Inadequacy of Consent from Employee

A further issue with the limited scope joint retainer approach in the scenario described above is the potential inadequacy of the consent provided by the employee. As noted in the Rules of Professional Conduct, for a consent to be effective it must be “fully informed and voluntary after disclosure.”[22] Unlike the situations described in Strother,[23] a typical employer-employee relationship involves at least one unsophisticated party (i.e. the employee) and a significant imbalance of power between the parties. It would be highly unusual for an employee to seek independent legal advice when their employer has retained a lawyer to handle their immigration matters, contrary to the preference expressed by Binnie J. in Neil.[24] Rather than being informed and voluntary, the consent provided by the employee to representation by the employer’s lawyer on retainer is likely to be seen by the employee as the only way for them to obtain immigration representation at all.

The jurisprudence makes it abundantly clear that maintenance of public confidence in the integrity of legal profession and the administration of justice is the policy consideration that ought to drive any discussion on conflicts of interest. In the situation described above involving two parties with adverse interests in which a significant imbalance exists in terms of power and sophistication, a high standard ought to be required to overcome the risk that overlapping representation would compromise the integrity of the justice system.[25] Just as sworn affidavits confirming integrity were insufficient in Macdonald Estate,[26] the employee ought to be entitled to robust institutional mechanisms over and above a consent to ensure they receive adequately loyal representation and can maintain their confidence in the integrity of the administration of justice.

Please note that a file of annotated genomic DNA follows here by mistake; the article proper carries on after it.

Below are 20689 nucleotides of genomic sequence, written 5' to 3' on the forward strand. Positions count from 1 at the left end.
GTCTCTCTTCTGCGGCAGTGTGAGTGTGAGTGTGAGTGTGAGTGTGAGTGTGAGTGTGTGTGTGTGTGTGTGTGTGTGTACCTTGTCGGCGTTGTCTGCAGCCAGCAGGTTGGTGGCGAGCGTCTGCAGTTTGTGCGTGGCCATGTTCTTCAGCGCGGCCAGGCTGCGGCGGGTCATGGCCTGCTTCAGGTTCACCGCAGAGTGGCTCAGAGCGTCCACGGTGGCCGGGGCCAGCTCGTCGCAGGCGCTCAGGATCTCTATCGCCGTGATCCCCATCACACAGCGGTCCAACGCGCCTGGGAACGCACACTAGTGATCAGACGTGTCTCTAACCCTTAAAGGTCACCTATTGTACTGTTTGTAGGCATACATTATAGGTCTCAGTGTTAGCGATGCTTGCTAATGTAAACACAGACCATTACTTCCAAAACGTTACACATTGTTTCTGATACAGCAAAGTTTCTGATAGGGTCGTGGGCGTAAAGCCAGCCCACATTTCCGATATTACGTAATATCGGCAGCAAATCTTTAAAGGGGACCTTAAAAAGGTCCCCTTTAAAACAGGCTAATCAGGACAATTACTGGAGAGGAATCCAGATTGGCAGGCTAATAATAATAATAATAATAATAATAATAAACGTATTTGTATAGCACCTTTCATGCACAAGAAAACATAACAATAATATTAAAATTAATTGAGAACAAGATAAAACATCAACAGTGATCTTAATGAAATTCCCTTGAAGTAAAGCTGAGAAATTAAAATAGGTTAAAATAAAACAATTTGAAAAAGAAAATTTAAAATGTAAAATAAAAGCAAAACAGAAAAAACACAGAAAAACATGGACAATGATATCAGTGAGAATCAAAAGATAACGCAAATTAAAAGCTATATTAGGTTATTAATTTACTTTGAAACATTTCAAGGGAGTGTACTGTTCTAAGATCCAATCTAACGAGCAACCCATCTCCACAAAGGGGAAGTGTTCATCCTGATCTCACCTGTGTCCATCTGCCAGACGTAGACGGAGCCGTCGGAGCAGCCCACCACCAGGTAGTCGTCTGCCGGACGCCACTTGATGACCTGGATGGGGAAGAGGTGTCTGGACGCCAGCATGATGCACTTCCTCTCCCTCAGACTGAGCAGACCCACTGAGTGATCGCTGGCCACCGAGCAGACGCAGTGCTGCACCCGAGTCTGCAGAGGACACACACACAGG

Conflicts Involving a Lawyer’s Personal Interests

The limited scope joint retainer approach also does not shield a lawyer from conflicts of interest arising from a lawyer’s personal interests. In Strother, it was held that a lawyer’s personal interests may never interfere with their ability to provide loyal representation to their clients.[27] This principle is also reflected in the formulation of the bright line rule in McKercher, in which representation is not permitted if there exists a substantial risk that such representation would be materially and adversely affected by the lawyer’s own interests.[28] Where an employer retains a multidisciplinary law firm with respect to a broad range of legal matters and later enters into a limited scope joint retainer involving an employee’s immigration matter, a conflict of interest will almost always arise involving the lawyer’s personal financial interests. This is due to the lawyer having a personal financial interest in retaining the employer as a client with respect to non-immigration matters. The result of this conflict is the risk that the lawyer will favour the interests of the employer, rendering the interests of the employee subordinate. This inevitable dual conflict of interest, involving two areas of conflict(namely, employment law and immigration law),  is unique to the practice of immigration law. Generally, in other disciplines, a lawyer’s personal interest in retaining a client for future work is generally aligned with their duty to provide loyal representation to them, and the interests of an adverse party do not confound the situation by resulting in an obvious conflict of interest (employment law) in addition to a possible conflict of interest (immigration law).